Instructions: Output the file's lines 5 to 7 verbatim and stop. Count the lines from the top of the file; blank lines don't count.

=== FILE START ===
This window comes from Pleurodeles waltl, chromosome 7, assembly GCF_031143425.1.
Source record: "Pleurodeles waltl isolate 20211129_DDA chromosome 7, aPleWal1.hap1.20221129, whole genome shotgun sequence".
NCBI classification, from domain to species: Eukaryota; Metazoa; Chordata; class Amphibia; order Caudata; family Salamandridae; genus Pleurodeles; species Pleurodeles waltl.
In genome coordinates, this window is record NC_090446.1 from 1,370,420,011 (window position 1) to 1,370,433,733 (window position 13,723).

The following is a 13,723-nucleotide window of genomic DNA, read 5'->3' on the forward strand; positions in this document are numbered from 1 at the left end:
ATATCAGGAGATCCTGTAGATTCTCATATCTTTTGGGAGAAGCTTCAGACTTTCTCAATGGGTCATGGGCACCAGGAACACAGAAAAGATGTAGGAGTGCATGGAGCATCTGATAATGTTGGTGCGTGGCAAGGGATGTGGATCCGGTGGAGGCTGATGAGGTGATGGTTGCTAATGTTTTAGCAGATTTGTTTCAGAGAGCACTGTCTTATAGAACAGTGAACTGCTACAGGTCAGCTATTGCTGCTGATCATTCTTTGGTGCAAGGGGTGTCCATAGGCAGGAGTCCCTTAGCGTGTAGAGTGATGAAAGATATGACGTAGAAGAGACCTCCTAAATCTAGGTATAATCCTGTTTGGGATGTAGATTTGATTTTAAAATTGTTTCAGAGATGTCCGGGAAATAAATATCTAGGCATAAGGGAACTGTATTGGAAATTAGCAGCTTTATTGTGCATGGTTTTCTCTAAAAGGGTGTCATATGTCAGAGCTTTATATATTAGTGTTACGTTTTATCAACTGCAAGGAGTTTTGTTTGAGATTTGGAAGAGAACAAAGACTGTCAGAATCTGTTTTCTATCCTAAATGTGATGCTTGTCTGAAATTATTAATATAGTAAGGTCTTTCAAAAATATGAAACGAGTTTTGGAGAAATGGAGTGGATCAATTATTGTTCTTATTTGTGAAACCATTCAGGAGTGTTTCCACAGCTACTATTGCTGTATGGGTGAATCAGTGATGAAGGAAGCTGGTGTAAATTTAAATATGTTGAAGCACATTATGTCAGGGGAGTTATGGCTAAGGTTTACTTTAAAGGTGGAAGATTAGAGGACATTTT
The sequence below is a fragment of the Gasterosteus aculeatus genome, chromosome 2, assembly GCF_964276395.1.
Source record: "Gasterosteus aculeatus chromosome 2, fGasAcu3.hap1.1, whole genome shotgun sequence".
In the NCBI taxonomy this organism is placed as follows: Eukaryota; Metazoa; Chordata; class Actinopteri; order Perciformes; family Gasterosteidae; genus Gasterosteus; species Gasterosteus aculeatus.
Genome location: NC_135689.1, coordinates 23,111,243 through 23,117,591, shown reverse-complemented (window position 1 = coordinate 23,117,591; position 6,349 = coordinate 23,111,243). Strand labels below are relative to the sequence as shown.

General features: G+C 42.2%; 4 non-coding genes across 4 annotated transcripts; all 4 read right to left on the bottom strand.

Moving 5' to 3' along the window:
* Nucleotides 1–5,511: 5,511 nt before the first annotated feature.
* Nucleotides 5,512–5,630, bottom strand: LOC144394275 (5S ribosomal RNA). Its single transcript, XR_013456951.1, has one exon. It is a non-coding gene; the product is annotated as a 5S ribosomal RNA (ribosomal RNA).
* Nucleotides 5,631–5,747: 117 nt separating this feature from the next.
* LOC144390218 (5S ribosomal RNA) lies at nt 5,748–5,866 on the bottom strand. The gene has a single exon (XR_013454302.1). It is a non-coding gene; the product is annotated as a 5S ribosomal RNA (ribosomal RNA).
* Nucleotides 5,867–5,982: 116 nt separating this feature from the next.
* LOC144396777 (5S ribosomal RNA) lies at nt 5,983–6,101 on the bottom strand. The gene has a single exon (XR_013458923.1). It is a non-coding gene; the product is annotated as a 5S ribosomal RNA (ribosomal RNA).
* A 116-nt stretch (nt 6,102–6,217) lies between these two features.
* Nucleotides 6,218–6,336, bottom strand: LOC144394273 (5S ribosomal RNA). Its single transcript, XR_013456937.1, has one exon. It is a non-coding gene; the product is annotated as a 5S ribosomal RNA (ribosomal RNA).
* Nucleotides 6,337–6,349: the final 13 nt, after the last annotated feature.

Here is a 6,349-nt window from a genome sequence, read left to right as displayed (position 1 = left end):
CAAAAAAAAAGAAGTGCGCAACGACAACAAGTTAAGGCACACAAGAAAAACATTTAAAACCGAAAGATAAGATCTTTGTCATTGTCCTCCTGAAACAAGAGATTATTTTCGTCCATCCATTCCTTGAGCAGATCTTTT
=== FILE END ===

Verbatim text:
The following is a 13,723-nucleotide window of genomic DNA, read 5'->3' on the forward strand; positions in this document are numbered from 1 at the left end:
ATATCAGGAGATCCTGTAGATTCTCATATCTTTTGGGAGAAGCTTCAGACTTTCTCAATGGGTCATGGGCACCAGGAACACAGAAAAGATGTAGGAGTGCATGGAGCATCTGATAATGTTGGTGCGTGGCAAGGGATGTGGATCCGGTGGAGGCTGATGAGGTGATGGTTGCTAATGTTTTAGCAGATTTGTTTCAGAGAGCACTGTCTTATAGAACAGTGAACTGCTACAGGTCAGCTATTGCTGCTGATCATTCTTTGGTGCAAGGGGTGTCCATAGGCAGGAGTCCCTTAGCGTGTAGAGTGATGAAAGATATGACGTAGAAGAGACCTCCTAAATCTAGGTATAATCCTGTTTGGGATGTAGATTTGATTTTAAAATTGTTTCAGAGATGTCCGGGAAATAAATATCTAGGCATAAGGGAACTGTATTGGAAATTAGCAGCTTTATTGTGCATGGTTTTCTCTAAAAGGGTGTCATATGTCAGAGCTTTATATATTAGTGTTACGTTTTATCAACTGCAAGGAGTTTTGTTTGAGATTTGGAAGAGAACAAAGACTGTCAGAATCTGTTTTCTATCCTAAATGTGATGCTTGTCTGAAATTATTAATATAGTAAGGTCTTTCAAAAATATGAAACGAGTTTTGGAGAAATGGAGTGGATCAATTATTGTTCTTATTTGTGAAACCATTCAGGAGTGTTTCCACAGCTACTATTGCTGTATGGGTGAATCAGTGATGAAGGAAGCTGGTGTAAATTTAAATATGTTGAAGCACATTATGTCAGGGGAGTTATGGCTAAGGTTTACTTTAAAGGTGGAAGATTAGAGGACATTTT
The sequence below is a fragment of the Gasterosteus aculeatus genome, chromosome 2, assembly GCF_964276395.1.